The Magnificent Seven
Rarely have so many charismatic actors been used in a film that feels quite as soulless as Antoine Fuqua’s update of The Magnificent Seven.
At the delicate art of combining the bizarre and the mundane, nobody is more skillful than Rainer Werner Fassbinder. His formula is wickedly simple. He begins, often enough, with elements of lurid sexuality. Then he films against type, looking for deliberately banal characters and locations. And then, in a stylistic double reverse, he photographs his banal subjects with a highly mannered artificiality.
The results are uneven, but then anyone who's made some 33 films and is only 36 years old can be excused for a certain inconsistency. What's important is that when everything's working, Fassbinder produces work that's hauntingly poignant.
That was true of his best film, "Ali -- Fear Eats the Soul," which explored the consequences of a marriage between a 60ish Polish maid and a 30ish Moroccan laborer. It was true, too, of "The Bitter Tears of Petra von Kant," with its doomed lesbian triangle, and "Jail Bait," with its chubby 13-year-old vixen, and "Merchant of the Four Seasons," with its alcoholic fruit peddler.
And it's especially true of "Fox and His Friends," a 1975 film which won a Gold Hugo in the Chicago Film Festival. Fassbinder himself takes the leading role, playing a naive and slightly dense, young working-class man who wins the state lottery and soon finds himself - and his lottery winnings - embraced in Munich's gay circles.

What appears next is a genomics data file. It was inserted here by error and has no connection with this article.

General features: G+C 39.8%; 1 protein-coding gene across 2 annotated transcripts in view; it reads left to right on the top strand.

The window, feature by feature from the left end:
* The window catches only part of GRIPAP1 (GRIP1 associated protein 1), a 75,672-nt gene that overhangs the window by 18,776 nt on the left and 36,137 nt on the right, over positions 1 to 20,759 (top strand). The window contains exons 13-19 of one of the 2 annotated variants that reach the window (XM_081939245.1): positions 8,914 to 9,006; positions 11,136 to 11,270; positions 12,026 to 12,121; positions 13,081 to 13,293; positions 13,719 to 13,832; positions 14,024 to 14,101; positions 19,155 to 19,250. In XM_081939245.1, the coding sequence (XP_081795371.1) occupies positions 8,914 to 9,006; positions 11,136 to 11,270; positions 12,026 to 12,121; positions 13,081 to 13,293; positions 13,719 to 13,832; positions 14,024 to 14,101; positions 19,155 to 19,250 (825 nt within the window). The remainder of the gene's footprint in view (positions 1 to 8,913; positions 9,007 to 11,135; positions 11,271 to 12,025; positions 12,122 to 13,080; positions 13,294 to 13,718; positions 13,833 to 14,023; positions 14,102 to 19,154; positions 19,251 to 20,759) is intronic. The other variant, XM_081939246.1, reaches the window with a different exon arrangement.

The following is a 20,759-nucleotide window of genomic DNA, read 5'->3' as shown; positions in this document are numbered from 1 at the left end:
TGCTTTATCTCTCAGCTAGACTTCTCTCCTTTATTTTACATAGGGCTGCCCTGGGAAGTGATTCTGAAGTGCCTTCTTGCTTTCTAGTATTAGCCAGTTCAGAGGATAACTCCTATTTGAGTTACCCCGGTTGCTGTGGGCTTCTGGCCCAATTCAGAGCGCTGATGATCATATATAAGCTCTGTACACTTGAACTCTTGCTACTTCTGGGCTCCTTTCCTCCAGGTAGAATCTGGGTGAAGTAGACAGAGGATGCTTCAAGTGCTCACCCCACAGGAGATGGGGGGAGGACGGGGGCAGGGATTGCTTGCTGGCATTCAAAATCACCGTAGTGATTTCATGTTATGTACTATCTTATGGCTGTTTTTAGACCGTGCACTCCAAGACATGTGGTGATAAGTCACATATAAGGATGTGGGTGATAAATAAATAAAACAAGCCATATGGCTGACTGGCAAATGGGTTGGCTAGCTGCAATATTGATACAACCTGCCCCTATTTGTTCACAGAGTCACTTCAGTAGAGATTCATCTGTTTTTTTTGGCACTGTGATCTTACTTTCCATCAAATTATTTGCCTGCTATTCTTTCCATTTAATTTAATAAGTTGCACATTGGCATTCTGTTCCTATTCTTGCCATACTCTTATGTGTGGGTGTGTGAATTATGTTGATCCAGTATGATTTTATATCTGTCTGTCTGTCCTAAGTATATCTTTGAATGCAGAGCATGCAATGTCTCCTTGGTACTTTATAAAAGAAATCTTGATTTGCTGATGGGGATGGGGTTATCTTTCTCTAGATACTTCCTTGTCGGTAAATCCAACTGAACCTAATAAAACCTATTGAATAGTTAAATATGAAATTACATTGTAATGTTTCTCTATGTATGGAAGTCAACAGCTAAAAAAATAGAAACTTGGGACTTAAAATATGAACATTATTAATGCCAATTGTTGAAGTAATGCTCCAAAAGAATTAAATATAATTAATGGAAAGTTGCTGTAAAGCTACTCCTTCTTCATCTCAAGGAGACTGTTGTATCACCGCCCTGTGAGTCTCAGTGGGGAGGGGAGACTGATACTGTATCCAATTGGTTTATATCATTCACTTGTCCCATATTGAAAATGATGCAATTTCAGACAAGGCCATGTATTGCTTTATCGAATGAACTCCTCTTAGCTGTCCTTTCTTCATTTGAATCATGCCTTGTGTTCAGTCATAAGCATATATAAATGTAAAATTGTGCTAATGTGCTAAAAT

The movie begins by seeming to be about a homosexual relationship; the slightly dazed young hero is adopted by the superficially charming son of a rich industrialist. But then things grow complicated. The industrialist, we learn, is about to go bankrupt. The son hopes to save the business. One solution might be to swindle the easily flattered lottery winner out of his fortune - using love as a pretext.
Fassbinder is a specialist at scenes in which the unspeakable is spoken, the unthinkable is thought, the undoable is done with a vengeance. All three of those elements come into play in the film's best scenes, including a brilliantly complex dinner scene. The industrialist's son brings his new lover home to meet his parents, and it becomes chillingly clear that sex is not the issue with this family; money is. The relentlessly upper-middle-class parents and their gay son are, in fact, engaging in a form of tacit prostitution, trading the fashionable facade of their lives for the money they desperately need.
"Fox" moves in and out of the gay demimonde: Its bars with American rock and roll on the juke box, its parties, its intrigues. And the film's buried content gradually becomes clear. Fox is a victim of the capitalist society that so suddenly made him rich, deceived by "friendships" he doesn't even realize he's paying for.
There's an especially poignant scene in which his lover shows him the expensively furnished apartment he's decorated for "them." In "Fox" as in "Ali" and "Merchant," Fassbinder accomplishes a fairly tricky feat: He begins with the materials of soap opera, and expands them into an indictment of society.
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